Hasidism And Higher Education: Do They Clash?

540 words - 2 pages

Hasidism and Higher Education; do they Clash?
When Hasidim, who belong to an ultra-pious movement within Orthodox Judaism, immigrated during the post World War ll era in large numbers to America, they sought to build a community similar to the European Shtetl culture to which they were accustomed. In the Shtetl they had lived a traditional and insular lifestyle. Hasidic leaders of the new immigrants founded communities that shunned contemporary Western Culture. Their successors continue to lead the mainstream Hasidic establishment with the same ideals. The only contact with society at large these communities accept is the contact that is necessary for them to nourish themselves.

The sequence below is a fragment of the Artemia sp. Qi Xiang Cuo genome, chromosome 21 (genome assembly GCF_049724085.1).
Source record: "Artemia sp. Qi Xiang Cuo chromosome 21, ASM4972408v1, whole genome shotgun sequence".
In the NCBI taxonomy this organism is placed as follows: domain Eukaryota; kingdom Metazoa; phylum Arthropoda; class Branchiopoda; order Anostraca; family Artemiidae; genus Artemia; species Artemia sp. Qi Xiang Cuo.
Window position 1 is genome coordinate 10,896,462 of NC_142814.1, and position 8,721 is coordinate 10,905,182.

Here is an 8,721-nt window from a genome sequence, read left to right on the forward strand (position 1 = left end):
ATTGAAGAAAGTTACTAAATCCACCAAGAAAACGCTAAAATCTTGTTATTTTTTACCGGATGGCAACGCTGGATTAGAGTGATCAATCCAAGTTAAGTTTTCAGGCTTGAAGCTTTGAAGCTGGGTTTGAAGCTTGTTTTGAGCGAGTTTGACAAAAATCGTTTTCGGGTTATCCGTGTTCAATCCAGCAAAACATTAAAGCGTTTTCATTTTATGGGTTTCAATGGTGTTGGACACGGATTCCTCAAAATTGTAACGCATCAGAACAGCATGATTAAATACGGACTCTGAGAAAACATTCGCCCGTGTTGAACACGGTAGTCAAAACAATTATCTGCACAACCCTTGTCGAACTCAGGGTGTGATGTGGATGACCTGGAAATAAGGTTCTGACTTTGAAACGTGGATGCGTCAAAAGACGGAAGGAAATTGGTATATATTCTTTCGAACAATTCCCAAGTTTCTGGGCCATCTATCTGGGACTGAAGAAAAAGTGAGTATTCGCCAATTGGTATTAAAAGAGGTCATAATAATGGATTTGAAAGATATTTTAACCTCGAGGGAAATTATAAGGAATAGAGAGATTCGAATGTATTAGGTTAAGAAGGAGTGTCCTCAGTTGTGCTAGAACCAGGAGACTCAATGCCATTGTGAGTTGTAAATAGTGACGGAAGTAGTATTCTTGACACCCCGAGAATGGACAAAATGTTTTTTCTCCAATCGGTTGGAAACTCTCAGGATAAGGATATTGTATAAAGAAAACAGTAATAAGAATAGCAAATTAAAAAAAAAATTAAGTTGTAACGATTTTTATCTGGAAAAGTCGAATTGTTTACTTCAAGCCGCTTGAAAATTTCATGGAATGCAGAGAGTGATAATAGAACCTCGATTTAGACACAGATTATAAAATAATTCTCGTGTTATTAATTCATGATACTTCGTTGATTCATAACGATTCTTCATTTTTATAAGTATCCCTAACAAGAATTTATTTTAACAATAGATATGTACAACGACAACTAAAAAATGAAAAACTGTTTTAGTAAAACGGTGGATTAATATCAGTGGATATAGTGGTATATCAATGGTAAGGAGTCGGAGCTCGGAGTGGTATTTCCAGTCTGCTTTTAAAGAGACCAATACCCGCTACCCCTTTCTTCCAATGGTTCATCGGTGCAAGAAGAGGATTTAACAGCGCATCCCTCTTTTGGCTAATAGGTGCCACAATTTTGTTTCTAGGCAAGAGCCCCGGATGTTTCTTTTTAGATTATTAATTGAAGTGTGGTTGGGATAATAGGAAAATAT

Pursuing any form of higher education is frowned upon in Hasidic Circles. However, this should not be the case. While fifty or sixty years ago going to college was a mere advantage reserved for the elite, current market shifts have made a college education essential for one’s self sufficiency. Market globalization, and automated technology which took the place of many jobs once done by humans, have made a scarce marketplace even tougher. The demand for untrained labor continues to shrink. In addition, the cost of living has risen dramatically, but the salary for entry level jobs has not risen comparatively. Although some of the earlier generation of American Hasidim turned into wealthy entrepreneurs, they built their wealth under different circumstances. They worked hard in order to amass capital. Once they had amassed a substantial amount of savings they were able to invest in high return businesses like the diamond and real estate industries. However, with...

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